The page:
Five Oxen

A painting featuring five oxen on flax paper created nearly 1,300 years ago has been widely recognized as the earliest extant paper painting in China.

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Han Huang’s Five Oxen is the earliest extant paper painting in China. Today it is considered one of China’s great artistic masterpieces. In the painting, Han lined up five oxen horizontally with no background except some brambles on the right. The animals are vividly and elegantly rendered in different postures.

A painting featuring five oxen on flax paper created nearly 1,300 years ago has been widely recognized as the earliest extant paper painting in China and is also known today as one of the top 10 masterpieces in the country’s art history.

This painting, a handscroll measuring 20.8 by 139.8 centimeters, ink and color, has long been attributed to Han Huang (AD 723-787), an official of the Tang Dynasty (AD 618-907) who once served as a chancellor under the reign of Emperor Dezong (AD 742-805).

During his long career in the officialdom, Han served in a number of offices, such as imperial censor, defense, rites, civil service affairs, executive bureau of government as well as the prefect and governor in various parts of the country. He had also participated in a number of campaigns to suppress rebellions against the imperial court.

However, besides his political success and personal integrity, today people remember him more as a great artist and calligrapher, especially as the creator of the painting entitled Five Oxen.

In painting, Han was originally a follower of several great Chinese painters including Gu Kaizhi (circa AD 345-406), widely deemed as the father of classical Chinese figure painting. And in calligraphy, he learned from ingenious calligraphers such as Zhang Xu (circa AD 675-750), known as the Sage of Cursive-Script.

Later, Han himself became distinguished at painting figures and agricultural life, including livestock such as oxen, goats and donkeys.

Most ancient Chinese paintings are about flowers, birds, figures and landscapes, so Han’s painting of Five Oxen is an exception. Some say that it could manifest China’s agriculture-oriented culture since the painter was once an imperial court chancellor in charge of agriculture.

In the painting, Han lined up the five oxen horizontally with no background. But the five animals are vividly rendered in different postures. For instance, the first one on the left is looking forward, the second looking back, the fourth looking upward and the fifth grazing.

The third ox, the fulcrum of the painting, is painted full-frontal, demonstrating the artist’s superb modeling skill.


According to historical records, Han painted a number of well-known paintings, but only Five Oxen has survived today. Aside from pastoral themes, Han was also said to be an excellent figure painter. In Han’s time, most Chinese artists only focused on images of noble families or mythical figures, thus Han’s pastoral paintings were noteworthy.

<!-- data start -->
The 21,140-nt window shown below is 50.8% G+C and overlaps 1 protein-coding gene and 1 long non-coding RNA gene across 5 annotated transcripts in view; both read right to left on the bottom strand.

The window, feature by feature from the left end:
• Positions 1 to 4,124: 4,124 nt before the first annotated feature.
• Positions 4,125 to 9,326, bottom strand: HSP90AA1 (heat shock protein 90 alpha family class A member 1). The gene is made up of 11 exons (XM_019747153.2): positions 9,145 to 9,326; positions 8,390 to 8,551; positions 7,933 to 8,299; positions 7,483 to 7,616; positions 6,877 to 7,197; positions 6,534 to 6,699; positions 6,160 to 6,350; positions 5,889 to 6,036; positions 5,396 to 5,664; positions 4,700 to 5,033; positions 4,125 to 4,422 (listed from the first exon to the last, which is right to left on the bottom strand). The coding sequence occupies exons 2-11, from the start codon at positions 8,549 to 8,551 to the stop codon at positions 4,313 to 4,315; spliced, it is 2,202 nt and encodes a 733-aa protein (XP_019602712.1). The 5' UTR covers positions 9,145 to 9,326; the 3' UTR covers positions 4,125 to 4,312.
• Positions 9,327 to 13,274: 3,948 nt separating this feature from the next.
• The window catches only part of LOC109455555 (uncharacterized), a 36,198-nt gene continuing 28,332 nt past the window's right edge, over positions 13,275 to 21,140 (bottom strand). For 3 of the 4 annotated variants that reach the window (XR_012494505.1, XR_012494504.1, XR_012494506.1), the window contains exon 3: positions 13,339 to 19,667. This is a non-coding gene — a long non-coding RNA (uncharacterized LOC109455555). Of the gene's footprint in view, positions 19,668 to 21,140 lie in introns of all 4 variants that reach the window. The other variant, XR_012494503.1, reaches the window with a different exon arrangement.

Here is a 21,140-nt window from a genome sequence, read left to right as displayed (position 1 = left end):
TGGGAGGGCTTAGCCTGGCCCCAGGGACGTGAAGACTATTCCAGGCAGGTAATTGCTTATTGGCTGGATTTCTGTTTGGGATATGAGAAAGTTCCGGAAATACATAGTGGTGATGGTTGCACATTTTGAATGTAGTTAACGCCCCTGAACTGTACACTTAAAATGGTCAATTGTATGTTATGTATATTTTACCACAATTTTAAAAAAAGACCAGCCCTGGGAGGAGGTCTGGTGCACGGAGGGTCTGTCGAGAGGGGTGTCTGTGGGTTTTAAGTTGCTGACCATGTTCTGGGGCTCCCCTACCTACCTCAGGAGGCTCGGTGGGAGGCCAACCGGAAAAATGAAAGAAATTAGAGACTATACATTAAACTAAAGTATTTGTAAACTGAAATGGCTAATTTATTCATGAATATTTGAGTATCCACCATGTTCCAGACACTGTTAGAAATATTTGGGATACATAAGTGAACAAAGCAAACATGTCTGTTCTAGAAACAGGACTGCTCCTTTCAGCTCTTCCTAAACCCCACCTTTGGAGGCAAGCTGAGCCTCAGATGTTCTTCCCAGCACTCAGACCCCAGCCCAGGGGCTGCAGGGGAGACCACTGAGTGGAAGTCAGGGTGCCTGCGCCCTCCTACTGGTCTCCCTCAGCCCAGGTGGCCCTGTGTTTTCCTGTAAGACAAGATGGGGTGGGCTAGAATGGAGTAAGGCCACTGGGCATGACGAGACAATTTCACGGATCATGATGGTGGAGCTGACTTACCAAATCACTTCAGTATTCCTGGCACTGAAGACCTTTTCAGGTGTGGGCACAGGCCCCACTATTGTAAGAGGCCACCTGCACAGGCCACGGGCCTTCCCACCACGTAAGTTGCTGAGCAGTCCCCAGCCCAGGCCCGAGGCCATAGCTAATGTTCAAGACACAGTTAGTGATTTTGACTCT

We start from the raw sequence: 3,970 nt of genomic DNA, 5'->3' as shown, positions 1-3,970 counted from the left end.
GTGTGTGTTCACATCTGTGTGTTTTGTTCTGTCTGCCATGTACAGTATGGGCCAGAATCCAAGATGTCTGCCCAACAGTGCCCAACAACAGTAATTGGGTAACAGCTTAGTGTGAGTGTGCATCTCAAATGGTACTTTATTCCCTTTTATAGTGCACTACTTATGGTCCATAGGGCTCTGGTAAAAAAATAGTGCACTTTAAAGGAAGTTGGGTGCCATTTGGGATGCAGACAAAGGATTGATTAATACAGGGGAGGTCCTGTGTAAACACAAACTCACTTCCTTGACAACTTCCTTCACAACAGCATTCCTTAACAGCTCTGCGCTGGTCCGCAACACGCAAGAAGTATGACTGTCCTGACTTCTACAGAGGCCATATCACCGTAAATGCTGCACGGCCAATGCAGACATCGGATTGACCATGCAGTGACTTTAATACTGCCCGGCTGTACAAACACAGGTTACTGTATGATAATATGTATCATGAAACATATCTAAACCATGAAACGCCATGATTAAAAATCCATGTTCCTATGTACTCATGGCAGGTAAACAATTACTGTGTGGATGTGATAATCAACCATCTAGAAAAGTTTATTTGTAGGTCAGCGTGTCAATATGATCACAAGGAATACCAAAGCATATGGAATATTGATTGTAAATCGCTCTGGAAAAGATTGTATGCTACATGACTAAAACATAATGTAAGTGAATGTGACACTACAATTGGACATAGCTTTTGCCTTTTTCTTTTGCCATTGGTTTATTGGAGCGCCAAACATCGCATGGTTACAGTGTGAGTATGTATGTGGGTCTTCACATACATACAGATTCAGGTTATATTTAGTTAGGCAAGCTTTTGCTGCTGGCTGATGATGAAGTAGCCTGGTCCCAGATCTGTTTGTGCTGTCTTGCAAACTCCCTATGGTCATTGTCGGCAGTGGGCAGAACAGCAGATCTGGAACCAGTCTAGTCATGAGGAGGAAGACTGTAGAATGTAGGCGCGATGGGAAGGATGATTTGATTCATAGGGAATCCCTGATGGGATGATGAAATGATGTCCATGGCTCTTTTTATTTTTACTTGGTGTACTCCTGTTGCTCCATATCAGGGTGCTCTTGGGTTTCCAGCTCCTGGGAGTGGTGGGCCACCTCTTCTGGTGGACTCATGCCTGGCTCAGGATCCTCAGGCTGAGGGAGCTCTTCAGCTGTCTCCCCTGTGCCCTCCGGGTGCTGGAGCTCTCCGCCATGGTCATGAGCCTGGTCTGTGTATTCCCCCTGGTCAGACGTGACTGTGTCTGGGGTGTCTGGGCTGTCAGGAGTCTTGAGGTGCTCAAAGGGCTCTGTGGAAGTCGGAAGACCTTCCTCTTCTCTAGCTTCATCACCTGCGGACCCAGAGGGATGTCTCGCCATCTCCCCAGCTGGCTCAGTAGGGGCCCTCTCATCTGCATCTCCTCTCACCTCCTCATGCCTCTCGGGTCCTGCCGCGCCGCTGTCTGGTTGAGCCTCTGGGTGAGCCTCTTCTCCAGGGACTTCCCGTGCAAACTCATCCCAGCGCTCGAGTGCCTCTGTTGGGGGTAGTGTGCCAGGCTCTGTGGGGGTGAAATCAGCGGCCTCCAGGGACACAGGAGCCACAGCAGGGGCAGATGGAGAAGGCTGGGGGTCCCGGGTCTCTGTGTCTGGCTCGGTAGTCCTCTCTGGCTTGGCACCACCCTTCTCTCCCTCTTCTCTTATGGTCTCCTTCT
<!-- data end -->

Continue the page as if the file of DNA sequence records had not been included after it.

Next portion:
The painter employed the traditional Chinese ink-line drawing technique to delineate the powerful skeleton structure and muscles of the oxen in a fairly accurate anatomical perspective.

The lines are sure and smooth, drawn with great deliberation. Particularly, the eyes of the oxen are so meticulously painted that they bring the animals to life.

The colors applied in the painting are light and elegant, with beautiful shades and gradation to bring into full display of such animal’s pulchritude.

The painter didn’t mark the painting with his name or seal, but later more than a dozen celebrities had added colophons either on the painting itself or on its borders and endpapers.

Among them is Zhao Mengfu (1254-1322), one of the greatest painters and calligraphers in China’s history.

Zhao, in his comment on the painting, praised it as a “rare gem” in the art world and categorically attributed it to painter Han Huang.

According to historical records, Han had painted a number of well-known paintings, but only Five Oxen has survived today.

The painting changed hands many times during its long history of transmission. In 1900, during the Eight-Nation Alliance’s invasion and occupation of Beijing, then capital of the Qing Dynasty (1644-1911), the painting disappeared.

It was not until early 1950s that words were passed to late Chinese Premier Zhou Enlai by a patriot in Hong Kong that the painting would go under the hammer there soon.

Zhou immediately instructed cultural officials to send people to Hong Kong to verify the authenticity of the painting and retrieve it at all costs.

When the painting finally arrived in Beijing, it was found to be in shabby condition due to improper storage. Among other imperfections, it was dotted with several hundred tiny moth holes.

In 1977, the Palace Museum in Beijing, where the painting is stored now, organized a team of experts to restore the painting to its present form, but the masterpiece has rarely been put on public display since that time.

五牛图 (Wǔ Niú Tú)

Artist: Han Huang (723-787)

Year: Tang Dynasty

Type: Ink and color on paper

Dimensions: 20.8 cm × 139.8 cm

Location: Palace Museum in Beijing

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